1009. Complement of Base 10 Integer

EasyBit Manipulation
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Problem Description

The problem requires us to determine the complement of a given integer n. The complement operation flips every bit in the binary representation of the number, which means that each '1' changes to '0' and each '0' to '1'. This is similar to finding the bitwise NOT operation in most programming languages, but with a caveat: we only flip the bits up to the most significant '1' in the original number and ignore all leading '0's. For example, if n has the binary representation of '101', it has leading '0's that are not represented like '00000101'. After flipping the bits, the complement would be '010'.

The challenge lies in finding an efficient way to perform this task programmatically without manually converting the number to its binary string representation and back. Also, we have to ensure that we are not including any leading '0's that might appear if the number were represented using a fixed number of bits (like 32 bits in many computer systems).

Intuition

The solution to this problem uses bitwise operations to find the complement without converting the number to a binary string. The intuition comes from observing how binary numbers work and utilizing bit manipulation to find the complement:

  • We iterate over the bits of integer n, starting from the most significant bit (MSB) to the least significant bit (LSB). In a 32-bit integer, the MSB would be at position 31 (0-indexed).
  • We need to find where the first '1' bit from the left (MSB) is located in n, skipping all leading '0's.
  • Once the first '1' bit is encountered, each subsequent '0' bit in n becomes '1' in the answer, and each '1' bit in n does not contribute to the answer (remains '0').
  • The algorithm creates an initial ans variable of 0 and starts flipping the bits of ans when the first '1' is found in n.
  • Bitwise AND (&) operation is used to test the bit at each position (1 << i). If the bit is '0', then we bitwise OR (|) the ans with 1 << i to set the corresponding bit to '1'.

The code effectively loops through the bits of n using a for loop that checks 31 bits (adjust this according to the size of the integers you're working with). It uses two flags: find to mark that we've found the first '1' bit and should start flipping bits, and b to hold the result of the bitwise AND operation for the current bit. If find is True, and b is 0, the ans variable is updated using bitwise OR with 1 << i to flip the current bit to '1'. If n is 0, it's a special case, and the complement would be 1.

Solution Approach

To implement the solution to find the complement of an integer, the following steps are taken using bit manipulation techniques:

  1. First, we handle the edge case where n is 0. Since the binary representation of 0 is just '0' and its complement is '1', we immediately return 1 without further processing.

  2. Then, we initialize an answer variable ans to 0. This variable will accumulate the result bit by bit.

  3. The variable find is initialized to False. This boolean flag will indicate when we've encountered the first '1' bit from the left in the binary representation of n. We do not want to flip any leading '0's, so we should start flipping bits only after find is set to True.

  4. We then iterate through the potential bit positions of n using a for loop with the range 30 down to 0, which covers up to 31 bits for a non-negative integer in a 32-bit system. The loop index i represents the bit position we're checking, starting from the most significant bit.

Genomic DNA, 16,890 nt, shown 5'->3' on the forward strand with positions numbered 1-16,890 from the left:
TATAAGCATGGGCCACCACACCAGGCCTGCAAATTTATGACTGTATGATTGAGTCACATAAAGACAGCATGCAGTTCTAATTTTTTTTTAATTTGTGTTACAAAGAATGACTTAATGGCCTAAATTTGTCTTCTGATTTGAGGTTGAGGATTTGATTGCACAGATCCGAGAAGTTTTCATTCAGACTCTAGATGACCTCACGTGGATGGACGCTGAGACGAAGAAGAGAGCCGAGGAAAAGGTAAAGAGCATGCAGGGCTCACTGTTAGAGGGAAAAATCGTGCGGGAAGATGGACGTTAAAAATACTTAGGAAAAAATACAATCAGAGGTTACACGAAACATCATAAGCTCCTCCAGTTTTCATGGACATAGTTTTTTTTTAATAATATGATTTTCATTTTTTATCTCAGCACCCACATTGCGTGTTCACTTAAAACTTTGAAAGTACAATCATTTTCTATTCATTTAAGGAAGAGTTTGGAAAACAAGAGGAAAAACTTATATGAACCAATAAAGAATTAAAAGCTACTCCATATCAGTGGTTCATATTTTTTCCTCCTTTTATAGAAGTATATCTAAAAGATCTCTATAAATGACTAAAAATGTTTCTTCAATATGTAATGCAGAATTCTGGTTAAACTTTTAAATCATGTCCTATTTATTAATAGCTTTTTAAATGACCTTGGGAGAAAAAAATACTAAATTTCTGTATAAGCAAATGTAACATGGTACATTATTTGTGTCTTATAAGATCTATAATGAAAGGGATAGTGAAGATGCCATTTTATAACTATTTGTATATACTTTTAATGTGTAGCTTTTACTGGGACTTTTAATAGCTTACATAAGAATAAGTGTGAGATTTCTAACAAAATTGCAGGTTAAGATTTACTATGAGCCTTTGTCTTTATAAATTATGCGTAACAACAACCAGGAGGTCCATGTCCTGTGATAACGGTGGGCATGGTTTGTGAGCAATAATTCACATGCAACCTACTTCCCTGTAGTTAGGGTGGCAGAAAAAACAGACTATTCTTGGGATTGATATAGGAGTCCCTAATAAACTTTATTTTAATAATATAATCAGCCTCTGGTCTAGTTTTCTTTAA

5. Inside the loop, the bitwise AND operation b = n & (1 << i) checks if the bit at position i in n is a '1'. The expression 1 << i creates a number with a single '1' bit at the i-th position and '0's elsewhere.

  6. If find is False and b is 0, that means we are still encountering leading '0's, so we continue to the next iteration without changing ans.

  7. Once we find the first '1' (when b is not 0), we set find to True to indicate that we should start flipping bits.

  8. Thereafter, for every position i where b is 0 (indicating the bit in n was '0'), we flip the bit to '1' in ans by performing the bitwise OR operation ans |= 1 << i.

The use of bitwise operations makes this solution very efficient, as no string conversion or arithmetic operations with potentially large numbers are required. The core algorithm iterates through the bits of the number once, making it run in O(1) time with respect to the size of the integer (since the number of bits is constant for a standard integer size) and O(1) space because it only uses a fixed number of extra variables.

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Example Walkthrough

Let's illustrate the solution approach with a small example. Assume our input number n is 5, which has a binary representation of '101'.

  1. First, we check if n is 0. If it were 0, we would return 1. But since n is 5, we move to the next step.

  2. We initialize the answer variable ans to 0. This will hold the result of the complemented bits.

  3. We set our flag find to False as we have not yet encountered the first '1' from the left.

  4. We then loop from 30 down to 0. For simplicity in this example, we will only loop from 2 down to 0 because 5 is a small number and only needs 3 bits to represent it in binary.

  5. During each iteration, we use the bitwise AND operation b = n & (1 << i) to test if the current bit is '1'.

    • On the first iteration (i = 2), b = 5 & (1 << 2) which is 5 & 4 or 101 & 100 in binary, which equals 100. Since b is not 0, we set find to True.
  6. Subsequent iterations will now flip bits after the most significant '1' has been found.

  7. On the second iteration (i = 1), b = 5 & (1 << 1) which is 5 & 2 or 101 & 010 in binary, which equals 0. Since find is True and b is 0, we flip the i-th bit of ans: ans |= 1 << 1. Now, ans = 0 | 010, so ans is now 2 in decimal.